We Love the Stories
As we travel through this beautiful country we hear stories! Here’s one we had never heard before. George Washington, our favorite Revolutionary War Hero and First President, was accused by both the French and the British of starting the French and Indian War. I missed that day in High School History class, so I never really learned about the French and Indian War. The short story is that the French and British fought for the North American continent during the 1750s and 1760s mostly using Native Indians and Colonists as their surrogates.
The French and the British Disagree (surprise!)
So how did George Washington start it? The story begins in 1753. George Washington was a 22-year-old Lt. Col. in the Virginia Militia, trained and supplied by the British to protect and defend the Colonies as well as enforce British rule. He was 6 feet 4 1/2 inches tall and a commanding presence as he led his troops of 132 men.
The assignment he received from the Governor of Virginia, Robert Dinwiddie, was to tell the French to leave lands that the British claimed. The French were beginning to build forts through the St. Lawrence River area all the way to what is now Pittsburgh. They claimed the land as well. Both sides believed that the land in the “Ohio Country”, south and east of the Ohio River would be prime real estate as their populations grew. And, of course, both sides were right.
So Lt. Col. Washington led his troops slowly up to Fort LeBoeuf, near what is now Erie, Pennsylvania. The commander in charge replied as expected. “As to the summons you send me to retire, I do not think myself obliged to obey it.” Washington returned to Virginia to report the news.
The British Return to Defend Pennsylvania (Ohio Country)
Of course, this gave Governor Dinwiddie the evidence he needed to procure funding and ordnance to send troops to mount a defense of the area on the Northern and Western frontier. George Washington was assigned to lead a joint expedition with his militia, which would soon be joined by British regulars and militias from other colonies.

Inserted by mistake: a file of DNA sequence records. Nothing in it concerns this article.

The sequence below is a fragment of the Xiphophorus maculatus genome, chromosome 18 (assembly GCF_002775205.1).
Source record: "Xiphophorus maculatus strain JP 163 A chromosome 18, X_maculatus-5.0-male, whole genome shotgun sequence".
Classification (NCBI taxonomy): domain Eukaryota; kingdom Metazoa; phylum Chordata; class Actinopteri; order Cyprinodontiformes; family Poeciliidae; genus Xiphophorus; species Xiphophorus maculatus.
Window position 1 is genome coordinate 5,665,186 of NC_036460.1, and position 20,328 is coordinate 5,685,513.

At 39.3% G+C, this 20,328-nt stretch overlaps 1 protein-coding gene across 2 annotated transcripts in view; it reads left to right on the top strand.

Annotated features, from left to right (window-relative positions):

An “Accidental” Battle
So here’s where the fun begins. After selecting a spot to settle in just South of Fort Duquesne (Pittsburgh), the young officer begins to build a small fort, and names it “Fort Necessity”. From here, he takes a small group of men up to investigate a report that the French have a small contingent moving south towards their location. Washington and his men encircle the French camp to assess their strength and intentions. No one really know exactly what happened next. Most scholars believe one of the British troops made a noise that alerted the French, who, of course, found their weapons and prepared to defend themselves. What we do know is that Washington gave the order to fire, and the rest is history. After the confusion subsided, Washington had 21 prisoners, and 10 french fatalities, including their commander, Ensign Coulon de Jumonville. The French charged Washington with an unprovoked attack. Later that summer they would attack Fort Necessity and Washington’s troops would be forced to surrender, seriously diminishing Washington’s reputation as a British officer.
You can learn more about George Washington’s time with the British militia at Fort Necessity, about 30 miles south of Pittsburgh, Pennsylvania. (See map, above).
To learn more about the progress of the French and Indian War, see our page at History For Travelers – The French and Indian War, which also describes how that war set up the American colonists to be ready for the Revolutionary War a few years later.